For the oft-maligned New York Knicks All-Star Carmelo Anthony, the XXX Olympiad in London has been his long-awaited road to redemption.
Sure he helped the “Redeem Team” capture the gold medal in Beijing in 2008, but despite his recent success on and off the court, Anthony has been one of the most disparaged players in the NBA for his portrayal of a one-man show on Broadway. Over the span of his decade long career, Anthony has been tagged as an egotistical player, who puts himself before the success of his team. Most recently, he was labeled as a primary source in the divorce between Linsanity and the Knicks. In London, no Olympian needs the cleansing agents of wearing the red, white and blue –en route to a gold model– more than Melo does.
The U.S. Olympic basketball program has always been the perfect refuge for Anthony, liberating him of tyranny that is the NBA and allowing him to repair his basketball image. There’s no better barometer to the success of USA director Jerry Colangelo’s program over the past several summers than Melo. When he’s rolling, Team USA is unbeatable. On a American team that features a combined 43 All-Star appearances, seven NBA titles and four league MVPs, Anthony has been the most consistent threat U.S. head coach Mike Krzyzewski has been able to rely on this summer.
As Spain did a week ago in exhibition, Nigeria came into Day Three of Pool play predicting an upset against the Americans. Like the Spanish last week, Anthony left the Nigerians feeling dazed, defeated and humiliated, as Team USA set Olympic records for most points scored in a half (78), and in a game, on their way to an 83 point rout of the Olympic newbie’s for the final score, 156-73. Melo scored 37 points, on 10-of-12 shooting from behind the arc –in an epic 14 minutes and 29-second stretch– setting a U.S. Olympic record for points, 3-pointers made (and attempted), and breaking former Knick Stephon Marbury’s record of 31 points set against Spain at the Athens games in 2004.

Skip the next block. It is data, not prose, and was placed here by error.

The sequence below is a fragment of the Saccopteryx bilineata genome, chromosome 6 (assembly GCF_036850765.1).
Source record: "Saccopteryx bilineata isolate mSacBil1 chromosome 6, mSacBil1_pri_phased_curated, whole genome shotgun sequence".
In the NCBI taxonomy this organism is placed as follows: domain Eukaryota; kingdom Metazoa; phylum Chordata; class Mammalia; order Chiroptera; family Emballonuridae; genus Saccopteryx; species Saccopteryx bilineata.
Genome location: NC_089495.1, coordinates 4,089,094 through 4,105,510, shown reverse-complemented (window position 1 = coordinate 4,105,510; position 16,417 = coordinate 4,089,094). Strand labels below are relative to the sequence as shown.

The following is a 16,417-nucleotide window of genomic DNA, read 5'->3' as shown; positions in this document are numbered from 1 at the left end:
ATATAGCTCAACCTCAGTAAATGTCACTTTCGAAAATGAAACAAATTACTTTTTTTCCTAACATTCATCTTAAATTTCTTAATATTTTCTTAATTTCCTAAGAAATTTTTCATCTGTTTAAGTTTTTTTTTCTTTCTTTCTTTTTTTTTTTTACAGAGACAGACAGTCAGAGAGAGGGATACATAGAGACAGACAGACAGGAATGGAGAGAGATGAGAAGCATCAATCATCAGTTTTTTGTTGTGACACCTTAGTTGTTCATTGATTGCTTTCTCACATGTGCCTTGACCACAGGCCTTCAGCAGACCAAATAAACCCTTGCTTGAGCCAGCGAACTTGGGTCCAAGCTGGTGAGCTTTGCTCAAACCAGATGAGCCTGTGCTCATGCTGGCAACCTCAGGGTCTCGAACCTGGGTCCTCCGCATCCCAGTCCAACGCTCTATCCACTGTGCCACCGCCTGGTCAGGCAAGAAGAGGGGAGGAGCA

Melo, who made five 3-pointers in the first half, put on a shooting clinic in the third quarter. With the U.S. bench standing in anticipation every time he touched the rock on the perimeter, Anthony made all five of his attempts in the period, punctuating the final three, that made it 100-54, by turning and walking toward the opposite end of the court, Jordanesque shrugging his shoulders. He was in a zone unlike any has witnessed before in the summer games. The irony of it all– ousted Knick coach and Team USA assistant coach Mike D’Antoni’s offense was Anthony’s benefactor.
“Unexplainable, man. It’s unexplainable,” Anthony said to Craig Sager in NBC’s post game interview. “That’s the only thing I can say about it.”
As a benchwarmer on the 2004 bronze medal “Disgrace Team,” averaging only 2.4 points per game, Melo knew one day he would get the opportunity to redeem their lost, but also get the chance to restore his image and drop his knucklehead label. Eight years later, Anthony is standing tall as one of the leaders on Team USA’s All-Star squad and doing it the right way, silencing his naysayers. “We’re a team [and] we’re focused,” he continued. “As a country we’re focused, as basketball players we’re focused. We know what’s at stake and we know what we want. And the taste of defeat, didn’t taste to good in 2004. We’re locked in for this Olympics.”
Locked in and on target.